How to ride a musical freestyle (Part 2)

So Paige did it.  Paige finally rode her freestyle.  And there were Unicorns aplenty.

 

It's been a long time since I have submitted a blog post.  This has not been unintentional, moreover it highlights the fact that this business is a tough one, and it takes a whole lot of patience, wisdom (which sometimes must be sought out), dedication and sometimes, relying on the support and loyalty of those around you. But my focus is renewed, the fog lifted, and I have lots to tell you about!

I am happy to report that finally. . . . finally. . . I have had the time to help Paige create a freestyle.  She has worked so hard developing a relationship with her pony (who now claims the handle "Mr. Polka Dot") and working on showing training level test 1 this year.  

I threw her into the deep end this year, and my goodness, I could not be more proud.  

Things I learned from helping Paige build a Intro Freestyle (yes yes I know - it doesn't count for anything. Paige knows she's not going to the olympics any time soon).

1. Cute counts.  When you have the task of fitting in precious few movements performed by an ageing pony and a nervous 9 year old child into the space of a large ring, it became my mission to throw caution to the wind and keep the vocals coming.  Unicorns, it is.  Dear god, we have to make it funny, or it's going to put us all to sleep.  

So I tasked Paige and a friend to come up with funny music (I may have let them have a little too much candy beforehand).  "Space Unicorn", "Pink Fluffy Unicorns Dancing on Rainbows", "The Unicorn Song" from Despicable me and a few soundbytes from the movie were produced on their ipods and that was it.  I seriously couldn't say no (I had shared the candy).

2. 20m circles are tricky for old ponies.  The variation in time that a pony as old a Mr. Polka Dot will perform a 20 meter circle is astounding.  You can try to count strides, teach tempo, even count out loud for heavens sake.  But between steering challenges, control issues (more on that later) and a sincere desire on the part of both horse and rider to just canter and get it over with, I have never been so perplexed.  In the end, I learned it was best to videotape six 20 meter circles performed in "approximately" the right geometrical fashion and average the time.  Viola.  Good enough.

 

3.  Test Runs are irrelevant when you are 9.

I don't know how she did it, but after just 3 times through the choreography we came up with on a monday afternoon when we trailered to my training barn to practice in the large ring (we have a small sized ring at home, and the show we planned to do our 'big debut' would feature a large ring for Intro), Paige had her 'test' memorized. I caught her practicing in her room once, but I still wasn't convinced.  Then I found the secret to her success: the icloud.  yes she had it all downloaded - the music, the video we took, and somehow she had put it together and was practicing it.  I must remember to ask her to show me how she did that. . . clever kid.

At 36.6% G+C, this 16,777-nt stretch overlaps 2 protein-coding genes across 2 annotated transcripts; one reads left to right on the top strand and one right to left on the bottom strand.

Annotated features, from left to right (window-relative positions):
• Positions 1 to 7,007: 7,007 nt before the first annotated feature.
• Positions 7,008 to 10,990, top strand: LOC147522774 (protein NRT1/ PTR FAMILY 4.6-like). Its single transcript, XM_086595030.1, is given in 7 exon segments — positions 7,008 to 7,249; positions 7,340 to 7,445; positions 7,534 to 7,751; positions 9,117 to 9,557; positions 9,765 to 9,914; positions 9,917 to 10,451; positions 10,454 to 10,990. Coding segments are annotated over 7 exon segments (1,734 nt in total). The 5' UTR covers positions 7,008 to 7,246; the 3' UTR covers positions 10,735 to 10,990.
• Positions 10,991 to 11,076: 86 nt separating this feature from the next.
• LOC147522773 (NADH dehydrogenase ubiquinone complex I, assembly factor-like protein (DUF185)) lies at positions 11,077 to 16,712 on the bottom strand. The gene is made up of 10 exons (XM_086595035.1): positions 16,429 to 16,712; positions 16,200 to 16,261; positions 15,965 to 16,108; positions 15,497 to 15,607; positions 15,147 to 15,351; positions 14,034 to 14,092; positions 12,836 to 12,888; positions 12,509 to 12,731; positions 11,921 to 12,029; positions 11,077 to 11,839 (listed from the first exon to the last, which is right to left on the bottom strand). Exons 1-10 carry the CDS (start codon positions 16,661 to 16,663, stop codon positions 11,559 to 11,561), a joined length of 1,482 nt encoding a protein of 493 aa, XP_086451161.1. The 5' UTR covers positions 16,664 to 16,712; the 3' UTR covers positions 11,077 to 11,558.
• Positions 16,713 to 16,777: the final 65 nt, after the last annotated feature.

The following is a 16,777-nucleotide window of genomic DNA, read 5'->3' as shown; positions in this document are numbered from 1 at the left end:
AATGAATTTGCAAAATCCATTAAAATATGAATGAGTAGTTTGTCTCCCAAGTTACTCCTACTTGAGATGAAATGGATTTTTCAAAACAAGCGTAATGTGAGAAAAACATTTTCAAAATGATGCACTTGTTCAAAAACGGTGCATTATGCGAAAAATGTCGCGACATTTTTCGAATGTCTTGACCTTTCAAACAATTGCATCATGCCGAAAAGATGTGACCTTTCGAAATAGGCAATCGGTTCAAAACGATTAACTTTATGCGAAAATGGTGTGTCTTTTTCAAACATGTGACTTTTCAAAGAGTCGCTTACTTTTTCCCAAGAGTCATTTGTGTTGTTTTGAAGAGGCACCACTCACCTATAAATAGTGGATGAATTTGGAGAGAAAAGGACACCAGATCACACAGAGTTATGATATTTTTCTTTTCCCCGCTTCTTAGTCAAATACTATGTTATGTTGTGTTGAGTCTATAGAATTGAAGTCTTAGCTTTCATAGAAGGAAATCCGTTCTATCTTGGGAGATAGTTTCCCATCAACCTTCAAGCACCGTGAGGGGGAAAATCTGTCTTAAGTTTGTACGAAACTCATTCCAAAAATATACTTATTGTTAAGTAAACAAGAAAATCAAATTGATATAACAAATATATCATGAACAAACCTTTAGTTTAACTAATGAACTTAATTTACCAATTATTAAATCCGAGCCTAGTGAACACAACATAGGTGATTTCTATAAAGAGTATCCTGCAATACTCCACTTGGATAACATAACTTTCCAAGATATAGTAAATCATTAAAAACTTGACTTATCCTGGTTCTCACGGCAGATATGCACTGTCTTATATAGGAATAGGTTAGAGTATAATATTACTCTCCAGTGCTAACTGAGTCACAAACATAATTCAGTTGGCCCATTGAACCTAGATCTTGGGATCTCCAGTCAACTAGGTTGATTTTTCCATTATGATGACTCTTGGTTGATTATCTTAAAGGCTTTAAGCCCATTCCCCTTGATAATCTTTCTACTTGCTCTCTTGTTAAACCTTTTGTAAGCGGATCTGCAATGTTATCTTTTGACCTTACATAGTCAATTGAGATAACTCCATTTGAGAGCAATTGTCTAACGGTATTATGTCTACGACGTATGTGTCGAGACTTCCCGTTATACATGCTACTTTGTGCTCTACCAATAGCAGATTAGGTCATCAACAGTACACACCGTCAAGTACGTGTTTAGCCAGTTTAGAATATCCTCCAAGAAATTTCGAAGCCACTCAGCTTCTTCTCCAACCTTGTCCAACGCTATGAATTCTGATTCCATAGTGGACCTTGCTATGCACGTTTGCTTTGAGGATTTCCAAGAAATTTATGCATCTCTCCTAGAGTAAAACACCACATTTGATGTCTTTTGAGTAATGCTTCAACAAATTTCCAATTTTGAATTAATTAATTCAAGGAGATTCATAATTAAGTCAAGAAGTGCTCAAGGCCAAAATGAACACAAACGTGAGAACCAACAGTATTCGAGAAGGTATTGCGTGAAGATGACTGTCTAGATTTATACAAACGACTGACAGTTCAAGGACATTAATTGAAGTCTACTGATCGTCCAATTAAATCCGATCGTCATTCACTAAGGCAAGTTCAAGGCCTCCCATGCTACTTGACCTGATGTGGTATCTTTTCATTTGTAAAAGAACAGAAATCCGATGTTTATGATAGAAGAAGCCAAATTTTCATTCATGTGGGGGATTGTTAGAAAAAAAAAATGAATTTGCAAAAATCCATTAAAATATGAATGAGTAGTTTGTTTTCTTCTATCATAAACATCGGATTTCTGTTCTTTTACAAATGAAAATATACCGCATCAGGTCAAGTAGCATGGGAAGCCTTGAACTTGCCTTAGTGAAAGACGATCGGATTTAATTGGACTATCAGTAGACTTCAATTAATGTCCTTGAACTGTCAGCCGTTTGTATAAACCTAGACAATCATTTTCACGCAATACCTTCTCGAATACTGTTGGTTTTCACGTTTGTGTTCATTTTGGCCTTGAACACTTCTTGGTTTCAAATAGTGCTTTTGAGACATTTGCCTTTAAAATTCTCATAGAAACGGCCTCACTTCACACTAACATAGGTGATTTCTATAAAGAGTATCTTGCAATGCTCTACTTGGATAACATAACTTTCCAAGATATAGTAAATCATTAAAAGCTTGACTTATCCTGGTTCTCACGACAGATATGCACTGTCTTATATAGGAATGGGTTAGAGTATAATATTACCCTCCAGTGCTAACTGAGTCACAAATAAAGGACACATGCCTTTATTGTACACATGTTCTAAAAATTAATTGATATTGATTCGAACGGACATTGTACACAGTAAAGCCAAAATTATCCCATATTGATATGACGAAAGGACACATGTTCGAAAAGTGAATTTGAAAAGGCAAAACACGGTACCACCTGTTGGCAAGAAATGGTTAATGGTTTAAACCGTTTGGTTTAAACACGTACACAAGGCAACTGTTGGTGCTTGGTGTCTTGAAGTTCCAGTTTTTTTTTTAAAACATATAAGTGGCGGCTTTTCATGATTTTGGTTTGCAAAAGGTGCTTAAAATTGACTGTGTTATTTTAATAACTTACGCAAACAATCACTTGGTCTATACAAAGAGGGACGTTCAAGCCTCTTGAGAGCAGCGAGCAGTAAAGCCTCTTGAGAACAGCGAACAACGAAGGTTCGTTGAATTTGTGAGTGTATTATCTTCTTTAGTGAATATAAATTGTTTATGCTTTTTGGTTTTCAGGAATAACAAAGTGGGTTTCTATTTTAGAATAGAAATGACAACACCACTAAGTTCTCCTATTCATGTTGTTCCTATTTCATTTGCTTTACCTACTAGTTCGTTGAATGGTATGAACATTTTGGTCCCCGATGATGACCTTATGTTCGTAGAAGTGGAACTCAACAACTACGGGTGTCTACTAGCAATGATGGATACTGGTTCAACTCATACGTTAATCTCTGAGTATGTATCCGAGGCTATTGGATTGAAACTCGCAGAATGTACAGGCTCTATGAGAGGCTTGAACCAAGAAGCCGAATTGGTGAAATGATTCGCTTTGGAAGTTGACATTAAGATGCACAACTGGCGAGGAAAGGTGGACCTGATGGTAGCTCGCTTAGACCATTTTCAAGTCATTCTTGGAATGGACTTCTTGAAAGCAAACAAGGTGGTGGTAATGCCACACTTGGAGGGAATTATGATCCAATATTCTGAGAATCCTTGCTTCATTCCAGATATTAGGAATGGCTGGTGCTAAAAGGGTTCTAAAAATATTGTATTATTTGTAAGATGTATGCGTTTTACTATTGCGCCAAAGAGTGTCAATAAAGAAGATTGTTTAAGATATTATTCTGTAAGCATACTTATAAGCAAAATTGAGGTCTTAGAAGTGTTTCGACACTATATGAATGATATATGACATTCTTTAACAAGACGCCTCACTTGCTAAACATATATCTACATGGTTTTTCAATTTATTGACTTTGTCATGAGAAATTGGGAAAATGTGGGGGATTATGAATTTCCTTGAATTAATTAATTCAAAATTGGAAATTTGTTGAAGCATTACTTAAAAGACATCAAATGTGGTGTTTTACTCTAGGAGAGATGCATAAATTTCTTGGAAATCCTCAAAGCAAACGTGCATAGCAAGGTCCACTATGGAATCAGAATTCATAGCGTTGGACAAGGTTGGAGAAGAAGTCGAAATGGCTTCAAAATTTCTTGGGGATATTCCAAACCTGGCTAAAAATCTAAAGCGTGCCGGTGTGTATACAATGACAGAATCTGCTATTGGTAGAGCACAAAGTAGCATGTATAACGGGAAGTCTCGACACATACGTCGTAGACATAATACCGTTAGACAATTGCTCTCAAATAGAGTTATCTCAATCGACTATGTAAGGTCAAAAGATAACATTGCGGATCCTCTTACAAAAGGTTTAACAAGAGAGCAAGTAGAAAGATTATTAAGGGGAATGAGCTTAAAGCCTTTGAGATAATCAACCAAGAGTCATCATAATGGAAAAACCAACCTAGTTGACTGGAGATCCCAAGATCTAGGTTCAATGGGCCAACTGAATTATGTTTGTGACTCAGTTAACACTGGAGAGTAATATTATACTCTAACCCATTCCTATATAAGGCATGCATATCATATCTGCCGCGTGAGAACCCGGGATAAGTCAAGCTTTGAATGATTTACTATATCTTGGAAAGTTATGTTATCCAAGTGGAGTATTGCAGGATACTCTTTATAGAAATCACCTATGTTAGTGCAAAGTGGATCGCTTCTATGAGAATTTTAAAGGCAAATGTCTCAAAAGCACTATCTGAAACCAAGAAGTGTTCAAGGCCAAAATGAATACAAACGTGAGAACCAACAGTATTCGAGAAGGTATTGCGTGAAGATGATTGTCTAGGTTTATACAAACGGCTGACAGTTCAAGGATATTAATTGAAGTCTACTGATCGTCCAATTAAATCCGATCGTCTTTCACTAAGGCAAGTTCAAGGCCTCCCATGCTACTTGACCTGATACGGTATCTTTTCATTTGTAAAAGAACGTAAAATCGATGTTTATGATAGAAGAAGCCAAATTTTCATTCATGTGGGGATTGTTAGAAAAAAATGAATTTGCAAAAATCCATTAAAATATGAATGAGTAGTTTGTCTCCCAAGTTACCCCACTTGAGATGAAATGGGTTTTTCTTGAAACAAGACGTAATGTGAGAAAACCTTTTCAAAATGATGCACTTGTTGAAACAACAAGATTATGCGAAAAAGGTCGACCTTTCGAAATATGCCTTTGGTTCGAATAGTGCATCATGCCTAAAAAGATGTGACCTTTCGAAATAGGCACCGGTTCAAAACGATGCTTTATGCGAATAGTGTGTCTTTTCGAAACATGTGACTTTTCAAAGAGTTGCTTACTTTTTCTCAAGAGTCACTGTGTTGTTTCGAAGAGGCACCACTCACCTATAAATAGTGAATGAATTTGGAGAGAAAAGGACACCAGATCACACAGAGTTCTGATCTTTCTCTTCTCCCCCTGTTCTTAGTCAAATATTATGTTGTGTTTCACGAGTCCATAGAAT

4. Ponies are amazing.   This is both a good and a bad thing.  I think technically Mr. Polka Dot is not actually a pony, but I had several names for him the moment he left the ring at H during the last quarter of her  canter circle in the test she has to ride before her freestyle.  This is the SECOND time Mr. Polka Dot has broken a dressage arena, and approximately the fourth time he has attempted to leave the ring during a test.  Paige has learned exquisite self-control, and as she now knows the rules (following his multiple attempts, and subsequent successes at leaving the ring) about elimination, she makes every attempt to keep at least ONE foot inside the ring, and when this is not possible, waits to see if she can be allowed to finish the test while Mom is left to apologize and find duct tape.  (Mental note, White duct tape may be a good thing to keep on the trailer, or maybe I should just send a roll in with Paige's entry?).  Hey, it keeps us humble.  Paige doesn't miss a beat, she picks up the canter and finishes the test, even without help from me to read.  Good job Paige.  But is she deterred for her big debut in her freestyle?

Of course not.  

A little old fashioned frustration can spur determination and plucky grit, even in an only child.  And Paige has found her goal for her freestyle: To not leave the ring.  This is a goal I've uttered many a time before piloting young horses down centerline for the first time, so Paige finds it realistic and serious.  Good Girl.

 

Paige performed a magical Unicorn freestyle that marked the fulfillment of a goal she set out for me when she still agreed to wear pigtails under her helmet.  I'm so proud of her. 

Now I need to go back and get another 20 meters of medium walk to the right into her choreography, as Mom didn't quite get it right.  (how on earth will I fit that in when it takes a full minute for this pony to cross the diagonal??? LOL) But please don't tell her.  And if you have to, just tell her Mom messed up.  Because as far as I'm concerned, she won Olympic Gold with those darned unicorn songs.

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